Prioritizing the upgrade of Nanaimo District Secondary School is among recommendations listed in Nanaimo-Ladysmith school district’s draft long-range facilities plan for 2021-31. (News Bulletin file)

Prioritizing the upgrade of Nanaimo District Secondary School is among recommendations listed in Nanaimo-Ladysmith school district’s draft long-range facilities plan for 2021-31. (News Bulletin file)

Upgrading NDSS a priority in Ladysmith school district long-range facilities plan

Nanaimo Ladysmith Public Schools forecasts enrolment at 26 per cent overcapacity in 2030/31

Upgrading 69-year-old Nanaimo District Secondary School should be top of mind, according to a draft of Nanaimo Ladysmith Public Schools’ latest long-range facilities plan.

The draft document was presented to the school district business committee Wednesday and it stated the area has rebounded from a cycle of declining enrolment, with increasing student numbers and potential for 26 per cent enrolment overcapacity in 2030/31, according to district projections. The 10-year facilities plan (2021-31) is expected to act as a guiding document to the district and in addition to prioritizing NDSS upgrades, it recommends to “align seismic upgrades with other priorities in the facilities plan, including environmental upgrades and expansions.”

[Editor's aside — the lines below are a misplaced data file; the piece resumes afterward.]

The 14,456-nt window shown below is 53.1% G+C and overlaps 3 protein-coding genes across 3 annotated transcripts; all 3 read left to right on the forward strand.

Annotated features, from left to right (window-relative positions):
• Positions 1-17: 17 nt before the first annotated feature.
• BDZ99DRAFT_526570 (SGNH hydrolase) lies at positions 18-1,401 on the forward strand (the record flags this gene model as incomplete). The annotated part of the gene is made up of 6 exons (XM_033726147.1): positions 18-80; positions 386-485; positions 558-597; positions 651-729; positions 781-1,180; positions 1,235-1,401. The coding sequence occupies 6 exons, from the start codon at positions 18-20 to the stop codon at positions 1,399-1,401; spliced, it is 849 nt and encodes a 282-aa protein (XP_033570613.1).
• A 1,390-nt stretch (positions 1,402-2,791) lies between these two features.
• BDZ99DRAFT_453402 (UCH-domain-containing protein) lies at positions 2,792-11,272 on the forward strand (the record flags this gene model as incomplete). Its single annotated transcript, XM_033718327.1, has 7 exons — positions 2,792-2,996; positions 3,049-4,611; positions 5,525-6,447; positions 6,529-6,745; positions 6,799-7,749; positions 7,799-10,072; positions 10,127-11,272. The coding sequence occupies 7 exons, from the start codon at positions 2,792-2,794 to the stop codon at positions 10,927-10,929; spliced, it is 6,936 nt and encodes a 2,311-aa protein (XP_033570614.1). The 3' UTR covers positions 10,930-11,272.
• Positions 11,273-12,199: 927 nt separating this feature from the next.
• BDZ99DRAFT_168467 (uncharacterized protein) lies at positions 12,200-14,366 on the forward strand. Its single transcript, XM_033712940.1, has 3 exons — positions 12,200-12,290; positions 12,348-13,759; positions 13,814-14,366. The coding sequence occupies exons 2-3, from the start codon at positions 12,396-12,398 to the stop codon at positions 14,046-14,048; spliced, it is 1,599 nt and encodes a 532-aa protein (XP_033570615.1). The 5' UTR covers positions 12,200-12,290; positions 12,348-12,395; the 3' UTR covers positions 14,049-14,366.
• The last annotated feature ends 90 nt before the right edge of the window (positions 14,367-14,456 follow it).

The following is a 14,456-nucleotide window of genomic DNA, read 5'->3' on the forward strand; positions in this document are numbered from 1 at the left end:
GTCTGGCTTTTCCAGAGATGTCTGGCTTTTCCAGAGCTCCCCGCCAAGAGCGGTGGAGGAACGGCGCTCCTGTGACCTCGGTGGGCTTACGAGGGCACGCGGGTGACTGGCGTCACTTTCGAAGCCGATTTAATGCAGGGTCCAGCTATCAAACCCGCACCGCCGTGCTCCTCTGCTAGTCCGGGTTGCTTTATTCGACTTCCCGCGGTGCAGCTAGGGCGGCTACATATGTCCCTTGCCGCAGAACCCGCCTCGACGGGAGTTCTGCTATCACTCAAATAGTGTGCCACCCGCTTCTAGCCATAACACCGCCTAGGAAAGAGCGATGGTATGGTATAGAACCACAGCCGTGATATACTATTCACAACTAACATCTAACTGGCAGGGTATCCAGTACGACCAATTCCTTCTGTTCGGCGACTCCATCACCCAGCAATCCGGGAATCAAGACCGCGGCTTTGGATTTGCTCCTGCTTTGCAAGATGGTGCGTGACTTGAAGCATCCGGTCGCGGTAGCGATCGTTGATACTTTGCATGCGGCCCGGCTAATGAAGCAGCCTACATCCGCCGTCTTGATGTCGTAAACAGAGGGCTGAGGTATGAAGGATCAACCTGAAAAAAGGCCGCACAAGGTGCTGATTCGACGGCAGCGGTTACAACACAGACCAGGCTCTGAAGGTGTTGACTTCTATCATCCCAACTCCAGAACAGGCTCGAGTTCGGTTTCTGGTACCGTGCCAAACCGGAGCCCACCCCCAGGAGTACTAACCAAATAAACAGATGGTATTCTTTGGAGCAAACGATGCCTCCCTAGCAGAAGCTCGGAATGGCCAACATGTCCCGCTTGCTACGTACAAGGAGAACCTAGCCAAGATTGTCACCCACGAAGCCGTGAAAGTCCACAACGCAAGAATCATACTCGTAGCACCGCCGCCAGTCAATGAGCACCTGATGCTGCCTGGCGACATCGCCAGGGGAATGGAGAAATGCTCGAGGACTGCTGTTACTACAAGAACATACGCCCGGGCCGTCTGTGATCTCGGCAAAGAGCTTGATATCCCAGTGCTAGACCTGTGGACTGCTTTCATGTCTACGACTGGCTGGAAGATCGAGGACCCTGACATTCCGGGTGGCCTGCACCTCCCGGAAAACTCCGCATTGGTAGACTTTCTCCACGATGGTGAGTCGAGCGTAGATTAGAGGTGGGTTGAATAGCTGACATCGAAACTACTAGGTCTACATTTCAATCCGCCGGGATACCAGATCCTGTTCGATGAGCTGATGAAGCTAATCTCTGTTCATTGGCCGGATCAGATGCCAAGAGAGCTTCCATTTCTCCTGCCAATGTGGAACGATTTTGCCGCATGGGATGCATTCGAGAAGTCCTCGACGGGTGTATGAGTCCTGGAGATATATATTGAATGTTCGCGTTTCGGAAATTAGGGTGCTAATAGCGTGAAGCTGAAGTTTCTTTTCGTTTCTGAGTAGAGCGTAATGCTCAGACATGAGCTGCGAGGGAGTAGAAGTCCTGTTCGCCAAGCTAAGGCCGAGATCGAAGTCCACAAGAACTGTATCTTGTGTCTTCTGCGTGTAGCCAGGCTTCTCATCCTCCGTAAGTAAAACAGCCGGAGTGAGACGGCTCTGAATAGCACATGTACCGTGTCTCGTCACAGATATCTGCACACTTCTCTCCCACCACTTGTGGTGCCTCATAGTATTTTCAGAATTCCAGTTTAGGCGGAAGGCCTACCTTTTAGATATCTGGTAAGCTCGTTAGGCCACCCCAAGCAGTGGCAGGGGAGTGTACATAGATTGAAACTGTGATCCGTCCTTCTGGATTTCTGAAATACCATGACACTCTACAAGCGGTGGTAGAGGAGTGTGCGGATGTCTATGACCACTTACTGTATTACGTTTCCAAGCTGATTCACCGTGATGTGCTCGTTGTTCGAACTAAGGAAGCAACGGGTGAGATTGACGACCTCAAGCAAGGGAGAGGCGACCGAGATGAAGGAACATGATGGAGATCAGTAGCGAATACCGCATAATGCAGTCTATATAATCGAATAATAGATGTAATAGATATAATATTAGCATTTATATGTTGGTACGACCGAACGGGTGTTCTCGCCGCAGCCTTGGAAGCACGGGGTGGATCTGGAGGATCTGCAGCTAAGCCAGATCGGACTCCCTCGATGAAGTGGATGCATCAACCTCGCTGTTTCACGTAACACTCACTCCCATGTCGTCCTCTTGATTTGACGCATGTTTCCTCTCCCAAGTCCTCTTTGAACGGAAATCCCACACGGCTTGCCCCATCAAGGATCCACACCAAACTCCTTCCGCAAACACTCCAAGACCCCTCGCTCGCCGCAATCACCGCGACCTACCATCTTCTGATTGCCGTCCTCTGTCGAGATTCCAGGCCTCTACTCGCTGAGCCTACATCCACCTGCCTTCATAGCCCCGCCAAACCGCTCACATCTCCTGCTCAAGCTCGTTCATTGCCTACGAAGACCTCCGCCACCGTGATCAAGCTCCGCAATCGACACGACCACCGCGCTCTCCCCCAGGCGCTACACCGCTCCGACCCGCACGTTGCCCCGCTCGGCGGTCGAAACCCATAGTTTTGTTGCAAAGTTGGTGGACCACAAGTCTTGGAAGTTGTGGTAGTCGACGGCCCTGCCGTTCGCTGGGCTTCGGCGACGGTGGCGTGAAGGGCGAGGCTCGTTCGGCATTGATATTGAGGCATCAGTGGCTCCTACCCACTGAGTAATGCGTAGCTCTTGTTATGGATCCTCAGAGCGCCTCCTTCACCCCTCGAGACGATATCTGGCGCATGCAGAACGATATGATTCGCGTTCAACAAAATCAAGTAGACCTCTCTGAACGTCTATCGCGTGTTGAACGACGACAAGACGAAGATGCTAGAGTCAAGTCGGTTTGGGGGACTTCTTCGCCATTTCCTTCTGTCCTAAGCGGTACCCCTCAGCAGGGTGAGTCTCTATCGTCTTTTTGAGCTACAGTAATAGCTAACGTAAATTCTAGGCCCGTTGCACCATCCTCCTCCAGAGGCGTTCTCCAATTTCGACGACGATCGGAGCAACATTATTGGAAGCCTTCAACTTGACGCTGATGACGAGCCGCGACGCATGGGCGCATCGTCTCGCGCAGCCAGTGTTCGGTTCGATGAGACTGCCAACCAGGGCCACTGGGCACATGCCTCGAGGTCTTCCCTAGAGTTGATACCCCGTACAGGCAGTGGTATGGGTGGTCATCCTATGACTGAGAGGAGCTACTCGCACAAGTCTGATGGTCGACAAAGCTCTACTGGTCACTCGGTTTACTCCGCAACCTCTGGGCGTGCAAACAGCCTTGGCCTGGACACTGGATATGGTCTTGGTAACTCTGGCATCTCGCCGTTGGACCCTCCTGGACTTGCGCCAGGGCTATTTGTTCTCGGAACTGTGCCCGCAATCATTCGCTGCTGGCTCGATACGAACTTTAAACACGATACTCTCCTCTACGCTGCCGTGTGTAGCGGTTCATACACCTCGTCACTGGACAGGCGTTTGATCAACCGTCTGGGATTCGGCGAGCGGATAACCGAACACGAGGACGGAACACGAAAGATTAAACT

“It’s our No. 1 seismic priority, it’s end of life,” Mark Walsh, district secretary-treasurer, told trustees at their Feb. 17 business committee meeting. “School districts around the province are getting replacement schools right now and NDSS, this again is a message to our community, to the (Ministry of Education), to political partners that this needs to happen.”

In terms of aligning seismic upgrades, Walsh said it is something the district is already looking at, using Cilaire Elementary School as an example. Last June, the B.C. Ministry of Education announced grant money for seismic upgrade work at the school.

In addition to seismic upgrades at Cilaire, Walsh said the district is aiming to get ventilation and accessibility work done.

While past plans have seen school closures, Walsh said the draft isn’t calling for that.

“When you open a facilities plan in a school district, you’re assuming you’re going to see school closures, or there’s the risk there and so we just want to get this out of the way,” said Walsh. “The numbers just aren’t there to contemplate it in the district. We have a couple of shrinking schools, but that’s not a sign they need to close. It’s a sign we need to do something to maintain their populations and so no school closures.”

The district came about its enrolment projections from consultants Baragar Systems, which it sends student numbers to annually for funding purposes, and Licker Geospatial Consulting, which assisted with determining longer-range projections.

According to the draft document, enrolment of 18,383 is projected for 2030/31.

The committee approved a motion that will put the draft document out for public feedback with community engagement from March 1 to April 2.

Staff are anticipated to report back to the committee in April with results and any potential amendments.

In all, there were 32 recommendations.

To view a copy of the plan, click here.

RELATED: SD68 forecasts enrolment rebounding from COVID-19

RELATED: B.C. gov’t provides $19M for seismic school upgrades

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